The animation is incredible, the leap they took from the first one to the second one. How does that animation style and the technology evolution enhance the storytelling in the new movie?
Oh, man, what they did in this movie was take the ingredients that worked on the first one and elevated it. So the first one had great messaging and a great story. So it was about taking that leap of faith, which is basically believing in yourself and embracing your uniqueness, your fingerprint that makes you you, and then it was about inclusivity, bringing attention to the fact that anyone can wear the mask. Humanity, not just culture and races and etc. It's like the world, especially in New York, we step outside, there's people of all cultures, and we all make New York what it is. We all make the planet what it is.
I love the messaging that anyone can wear their mask in the first film. So they take that and apply it to the second film, and it now becomes about writing your own story and bringing attention to how you wear the mask, the decision making, the knowing right from wrong or following your gut. That's what this movie's about. The animation was beautiful before, but the animation now is they really took, if sky was the limit on the first film, we're standing on it. We're using it as a support system. Just like this stool right here. I'm able to sit on the stool and speak. That's how they did the second movie. We're standing on the first one, and they just exploded. You can just imagine writers and directors just thinking, how insane can we make this thing? And they did that.
Do you have a favorite superhero movie aside from the Spider-Man movies? And if you had to bring one comic book story to life in animation, which one would you pick and why?
I'm not going to lie to you, I didn't do a lot of reading comics. My older cousin collected comic books. It's one of the first ways that I even saw Spider-Man, but I played Spider-Man on the Game Boys. It's probably between that first Tobey Maguire film—honestly, I think about superhero movies and I think about The Matrix, Wanted, and 007 and Jason Bourne more so than the actual superhero movies. I loved Ghost Rider, that's in the [Marvel] Universe, right? I think Ghost Rider would be interesting, it would be cool.
What's something about the process of animation and voice acting that you want fans to know that they might not know?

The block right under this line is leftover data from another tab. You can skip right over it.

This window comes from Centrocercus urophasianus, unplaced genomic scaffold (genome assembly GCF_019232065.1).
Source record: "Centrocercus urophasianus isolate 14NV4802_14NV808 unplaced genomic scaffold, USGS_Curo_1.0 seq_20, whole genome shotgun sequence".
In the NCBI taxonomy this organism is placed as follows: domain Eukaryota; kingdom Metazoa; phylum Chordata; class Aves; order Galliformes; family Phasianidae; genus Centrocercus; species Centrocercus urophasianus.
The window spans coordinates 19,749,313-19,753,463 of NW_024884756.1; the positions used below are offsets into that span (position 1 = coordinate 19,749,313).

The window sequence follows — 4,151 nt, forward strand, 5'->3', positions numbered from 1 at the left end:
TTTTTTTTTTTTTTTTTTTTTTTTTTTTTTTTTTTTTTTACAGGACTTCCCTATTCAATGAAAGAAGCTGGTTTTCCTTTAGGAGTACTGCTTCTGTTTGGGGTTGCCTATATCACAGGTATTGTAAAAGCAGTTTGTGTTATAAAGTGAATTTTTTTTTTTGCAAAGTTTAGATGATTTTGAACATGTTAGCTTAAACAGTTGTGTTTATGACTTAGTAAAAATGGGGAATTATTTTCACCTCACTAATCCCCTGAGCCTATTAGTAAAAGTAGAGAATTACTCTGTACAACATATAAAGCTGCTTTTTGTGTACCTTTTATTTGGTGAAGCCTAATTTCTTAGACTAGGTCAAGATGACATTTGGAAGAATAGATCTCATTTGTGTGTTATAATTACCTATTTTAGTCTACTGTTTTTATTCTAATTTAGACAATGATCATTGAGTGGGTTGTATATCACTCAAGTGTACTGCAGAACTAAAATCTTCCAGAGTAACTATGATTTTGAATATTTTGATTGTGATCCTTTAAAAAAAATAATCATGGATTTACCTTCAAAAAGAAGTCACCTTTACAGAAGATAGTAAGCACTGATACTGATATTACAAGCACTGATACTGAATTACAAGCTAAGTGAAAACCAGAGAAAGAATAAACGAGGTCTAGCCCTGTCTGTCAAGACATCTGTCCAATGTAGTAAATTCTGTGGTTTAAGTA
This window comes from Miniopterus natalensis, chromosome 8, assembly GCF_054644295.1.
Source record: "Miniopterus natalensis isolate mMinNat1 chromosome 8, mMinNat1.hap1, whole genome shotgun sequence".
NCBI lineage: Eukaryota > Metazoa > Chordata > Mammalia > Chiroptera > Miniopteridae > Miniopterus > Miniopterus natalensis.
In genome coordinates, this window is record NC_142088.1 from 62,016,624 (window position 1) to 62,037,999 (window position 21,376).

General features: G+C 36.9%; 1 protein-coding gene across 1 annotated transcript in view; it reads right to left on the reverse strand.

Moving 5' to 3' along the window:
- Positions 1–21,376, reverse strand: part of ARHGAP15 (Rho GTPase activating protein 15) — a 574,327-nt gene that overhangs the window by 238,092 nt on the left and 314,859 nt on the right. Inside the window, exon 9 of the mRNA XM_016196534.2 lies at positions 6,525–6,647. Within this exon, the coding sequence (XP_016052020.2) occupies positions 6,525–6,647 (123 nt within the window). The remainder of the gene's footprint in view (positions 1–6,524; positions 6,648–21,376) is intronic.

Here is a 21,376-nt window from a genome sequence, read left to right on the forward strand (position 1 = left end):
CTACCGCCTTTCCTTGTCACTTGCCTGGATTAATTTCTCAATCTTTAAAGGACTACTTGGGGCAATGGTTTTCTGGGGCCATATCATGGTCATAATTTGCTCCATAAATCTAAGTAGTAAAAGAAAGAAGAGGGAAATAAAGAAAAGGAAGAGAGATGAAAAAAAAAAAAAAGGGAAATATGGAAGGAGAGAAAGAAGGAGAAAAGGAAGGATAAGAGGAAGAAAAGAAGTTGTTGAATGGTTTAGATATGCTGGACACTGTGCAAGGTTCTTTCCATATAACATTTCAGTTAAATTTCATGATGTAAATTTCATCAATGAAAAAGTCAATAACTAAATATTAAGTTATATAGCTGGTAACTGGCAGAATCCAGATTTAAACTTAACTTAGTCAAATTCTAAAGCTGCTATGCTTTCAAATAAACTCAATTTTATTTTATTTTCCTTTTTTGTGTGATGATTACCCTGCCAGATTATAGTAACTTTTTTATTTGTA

I've been recording this movie for four years. I do six-hour, seven-hour sessions, probably three times a month. And this movie was completed three days ago, and it's coming out on what? This upcoming week. That's probably surprising to you guys.
The Into the Spider-Verse soundtrack was awesome. Do you have a favorite song from that and what can you tell us about the new soundtrack?
We can give my boy Swae some love here. Him and Post Malone definitely killed that. I really, really loved hearing Biggie pop up on the soundtrack. I was like, yeah, that's Brooklyn. We like that energy right there. He was going to see his Uncle Aaron. So I think the Biggie moment was my favorite moment in the soundtrack, but I think my favorite original song was definitely “Sunflower.” And my nephews love, “What's Up Danger.” I thought that was interesting. I like “Sunflower,” but I appreciated Biggie. And as far as the new soundtrack, Metro, shoutout Metro Boomin, man. Yeah, I don't even know the names of any of the songs. I saw the movie once in its entirety.
So it's definitely a movie you got to go back and see multiple times too, you'll see. The first time it's like, “Whoa, wow, that was a meal.” The second time. It's likely to be like you're really looking for the Easter eggs and digesting. I know one thing with the soundtrack, it's like even when it opens up in Gwen's world, there's like this cadence, it feels modern. It feels right now, it feels tapped in with culture. It feels like we're listening to what Miles listens to or what Gwen is probably really listening to in New York. So I love that.
What would you say is Miles’ theme song? If you could choose one for him, what do you think is his theme song?
My version of Miles is probably something with Biggie. You know what I'm saying? It could be the song I was just saying. Yeah, it's probably definitely a Biggie song or a Wu-Tang song.
What do you think is the greatest sneaker of all time?
The greatest sneaker of all time? That's tough because I just like cool sneakers when I get them. I've never really been a heavy sneakerhead. I know this is Complex, but I do love Jordans. I love the Jordan ones. Those are the Jordans that I have. I have variations of those Jordans. I love the 4s. I have variations of the 4s.
Growing up, I always loved 13s, specifically the blue ones. The blue and white ones, I always wanted them at first. And then I got them, and I don't even wear them. They're in the house just unworn, untouched. And I used to have a thing for 11s, but as I grew up, it's been 1s and 4s for me. I would probably say for their impact and whatnot, Jordans are probably the greatest sneakers ever made.
Which Jordan 1 model, between the first movie and the second movie, do you prefer? Do you have a favorite?
I prefer the OG, the first movie's Jordans personally. But my boy likes the new ones. I have a couple of friends, even my little brother wants a pair of them, so I'm going to get it for them, but I'll probably stick to my OGs.
Spider-Man: Across the Spider-Verse is now in theaters.